Lesson 7 of 7 - evolve a high-nurturance stepfamily

Who Belongs to Our Stepfamily?

How to Resolve Membership Conflicts

Peter K. Gerlach, MSW;

Member, NSRC Experts Council

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The Web address of this article is http://sfhelp.org/sf/members.htm

Updated  May 23, 2015

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      This is one of a series of lesson-7 articles on how to evolve a high-nurturance stepfamily. The "/" in re/marriage and re/divorce notes that it may be a stepparent's first union. "Co-parents" means both bioparents, or any of the related stepparents and bioparents co-managing a multi-home nuclear stepfamily.  

      This article

  • describes stepfamily membership or inclusion conflicts,

  • illustrates why can they be a significant stressor. and suggests...

  • who does belong to your multi-home stepfamily, and...

  • how adults can resolve membership conflicts effectively.

       First, learn something about your stepfamily with this anonymous  survey.

      This video on stepfamily problems offers context for what you'll find in this article. The video mentions eight self-improvement lessons in this Web site - I've reduced that to seven:

      This article assumes you're familiar with...

  • the intro to this nonprofit Web site, and the premises underlying it,

  • self-improvement Lessons 1 thru 7

  • resolving stepfamily identity disputes

  • stepfamily genograms (maps), and...

  • options for analyzing and resolving relationship problems


      Take a moment to mentally list everyone whom you feel "belongs" to your present family. Now list others you know who don't "belong." Would each adult and child in your family agree on who belongs and who doesn't? What's the difference between the "ins" and the "outs"? Common criteria for family inclusion are...

  • sharing common genes, ancestors, and last names;

  • traditional family-role titles, like grandmother, nephew, sister, father, and cousin, etc.;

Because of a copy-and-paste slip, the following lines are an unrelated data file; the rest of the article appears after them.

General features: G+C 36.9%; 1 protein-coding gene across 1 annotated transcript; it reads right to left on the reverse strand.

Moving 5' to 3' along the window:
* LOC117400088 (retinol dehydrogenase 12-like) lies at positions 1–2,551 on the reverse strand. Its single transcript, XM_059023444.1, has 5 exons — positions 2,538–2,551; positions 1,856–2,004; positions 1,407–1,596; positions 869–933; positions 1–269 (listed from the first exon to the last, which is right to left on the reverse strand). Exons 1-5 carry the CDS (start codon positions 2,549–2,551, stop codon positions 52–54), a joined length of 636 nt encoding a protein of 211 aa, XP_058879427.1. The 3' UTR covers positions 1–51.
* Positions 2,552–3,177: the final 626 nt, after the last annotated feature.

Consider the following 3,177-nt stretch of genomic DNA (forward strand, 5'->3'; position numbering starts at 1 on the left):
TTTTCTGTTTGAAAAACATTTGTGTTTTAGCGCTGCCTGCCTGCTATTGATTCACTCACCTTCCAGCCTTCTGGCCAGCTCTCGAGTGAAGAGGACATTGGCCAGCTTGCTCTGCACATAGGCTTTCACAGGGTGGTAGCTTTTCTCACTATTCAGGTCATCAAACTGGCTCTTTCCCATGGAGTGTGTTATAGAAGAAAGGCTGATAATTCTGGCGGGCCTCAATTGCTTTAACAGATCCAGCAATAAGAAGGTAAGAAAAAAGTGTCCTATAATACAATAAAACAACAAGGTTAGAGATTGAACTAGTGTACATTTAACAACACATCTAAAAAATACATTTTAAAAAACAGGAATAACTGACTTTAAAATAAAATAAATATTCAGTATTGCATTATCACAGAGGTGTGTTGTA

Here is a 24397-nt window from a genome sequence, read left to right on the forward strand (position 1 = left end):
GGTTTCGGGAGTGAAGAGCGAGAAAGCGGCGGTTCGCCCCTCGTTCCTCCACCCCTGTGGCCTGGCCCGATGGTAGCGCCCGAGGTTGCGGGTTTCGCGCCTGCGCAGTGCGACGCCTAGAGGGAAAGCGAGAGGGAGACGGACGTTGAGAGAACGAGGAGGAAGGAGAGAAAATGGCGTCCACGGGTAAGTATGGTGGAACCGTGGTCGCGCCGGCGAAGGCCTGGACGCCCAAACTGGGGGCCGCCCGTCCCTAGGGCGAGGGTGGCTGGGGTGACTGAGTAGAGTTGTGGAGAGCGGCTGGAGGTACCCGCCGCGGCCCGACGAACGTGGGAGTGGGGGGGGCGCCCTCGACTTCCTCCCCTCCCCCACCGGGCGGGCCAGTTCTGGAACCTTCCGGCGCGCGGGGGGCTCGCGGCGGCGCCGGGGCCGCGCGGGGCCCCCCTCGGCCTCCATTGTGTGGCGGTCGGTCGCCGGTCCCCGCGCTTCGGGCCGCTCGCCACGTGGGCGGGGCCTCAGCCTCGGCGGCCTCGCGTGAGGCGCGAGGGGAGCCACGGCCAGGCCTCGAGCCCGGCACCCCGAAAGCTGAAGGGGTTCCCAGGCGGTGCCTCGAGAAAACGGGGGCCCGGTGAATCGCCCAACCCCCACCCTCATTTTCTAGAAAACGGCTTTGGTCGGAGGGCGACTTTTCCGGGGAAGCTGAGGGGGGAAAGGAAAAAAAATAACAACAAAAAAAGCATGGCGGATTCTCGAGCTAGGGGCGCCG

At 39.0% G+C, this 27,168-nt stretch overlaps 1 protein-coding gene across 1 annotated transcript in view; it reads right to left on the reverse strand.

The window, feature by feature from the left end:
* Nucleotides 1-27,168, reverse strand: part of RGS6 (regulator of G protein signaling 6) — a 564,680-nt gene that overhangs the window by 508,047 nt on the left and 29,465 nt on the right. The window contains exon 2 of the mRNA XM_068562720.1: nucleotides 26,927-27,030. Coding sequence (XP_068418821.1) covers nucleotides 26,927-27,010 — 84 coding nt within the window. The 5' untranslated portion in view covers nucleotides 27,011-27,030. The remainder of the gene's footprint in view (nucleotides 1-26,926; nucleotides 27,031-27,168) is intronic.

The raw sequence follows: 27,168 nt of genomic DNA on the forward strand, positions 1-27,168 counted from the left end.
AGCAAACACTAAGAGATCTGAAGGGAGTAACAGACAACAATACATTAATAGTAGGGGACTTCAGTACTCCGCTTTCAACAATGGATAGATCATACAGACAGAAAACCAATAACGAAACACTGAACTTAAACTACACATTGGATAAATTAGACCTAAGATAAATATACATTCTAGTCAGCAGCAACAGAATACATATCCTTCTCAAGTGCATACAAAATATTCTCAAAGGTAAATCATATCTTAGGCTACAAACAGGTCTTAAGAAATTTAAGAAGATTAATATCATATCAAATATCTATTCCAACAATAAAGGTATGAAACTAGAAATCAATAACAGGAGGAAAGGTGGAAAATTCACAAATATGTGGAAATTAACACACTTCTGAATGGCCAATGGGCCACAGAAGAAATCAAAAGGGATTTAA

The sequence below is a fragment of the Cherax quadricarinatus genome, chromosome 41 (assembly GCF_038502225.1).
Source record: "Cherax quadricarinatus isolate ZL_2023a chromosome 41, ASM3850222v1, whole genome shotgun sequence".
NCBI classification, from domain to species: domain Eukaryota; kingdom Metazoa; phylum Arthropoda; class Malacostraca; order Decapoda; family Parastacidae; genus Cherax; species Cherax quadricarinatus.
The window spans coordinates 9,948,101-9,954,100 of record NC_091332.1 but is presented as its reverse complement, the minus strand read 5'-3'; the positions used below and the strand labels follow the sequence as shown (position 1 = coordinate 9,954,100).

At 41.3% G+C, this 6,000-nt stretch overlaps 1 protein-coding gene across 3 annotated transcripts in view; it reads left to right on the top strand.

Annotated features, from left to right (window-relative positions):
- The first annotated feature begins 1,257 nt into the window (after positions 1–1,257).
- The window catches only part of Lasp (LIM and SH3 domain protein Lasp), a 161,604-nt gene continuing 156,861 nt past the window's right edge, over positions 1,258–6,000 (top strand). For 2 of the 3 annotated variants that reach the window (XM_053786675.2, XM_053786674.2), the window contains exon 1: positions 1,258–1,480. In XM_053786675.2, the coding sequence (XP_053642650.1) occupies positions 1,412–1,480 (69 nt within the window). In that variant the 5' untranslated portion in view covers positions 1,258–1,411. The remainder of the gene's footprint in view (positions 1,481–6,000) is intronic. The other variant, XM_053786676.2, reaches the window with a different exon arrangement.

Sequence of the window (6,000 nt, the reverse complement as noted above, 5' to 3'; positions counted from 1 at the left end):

• inclusion in family rituals and gatherings, like reunions, birthdays, weddings, and graduations;

  • shared experiences over several to many years;

  • expressions of genuine or dutiful caring about each other's welfare, and...

  • expectations of mutual support in stressful situations.

Can you think of other criteria for family membership (inclusion)?

      Non-genetic relatives may be included because of (a) social customs ("We're now related to our new daughter-in-law's family"), and/or (b) mutual friendship, respect, and enjoyment ("Komiko is so thoughtful, warm, and fun to be around!")  Religious and ethnic ties may foster some family inclusions ("Hilda is from the old country.")

      Reflect on how family memberships change. Think of current members of your family who weren't members when you were a child. How did they get to be included? Common answers are by birth, adoption, marriage, and special mutual friendships ("good chemistry.").

      Now can you think of a child or adult who has been excluded from belonging among you all? If so, what caused their exclusion? Do all your members agree on it? Note the difference between exclusion ("You're no longer one of us") and rejection ("I don't want to be included in this family!")

      Do you know any families whose members seriously disagree on who is included and who isn't? These can be called membership or inclusion conflicts. They can range from trivial to major (disrupting family functioning).

      Notice the different emotional levels of family inclusion...

  • duty and/or politeness ("We ought to include Juan's sister in our dinner, tho we don't know her.");

  • familiarity and real friendship ("We really like Rosa!"), and...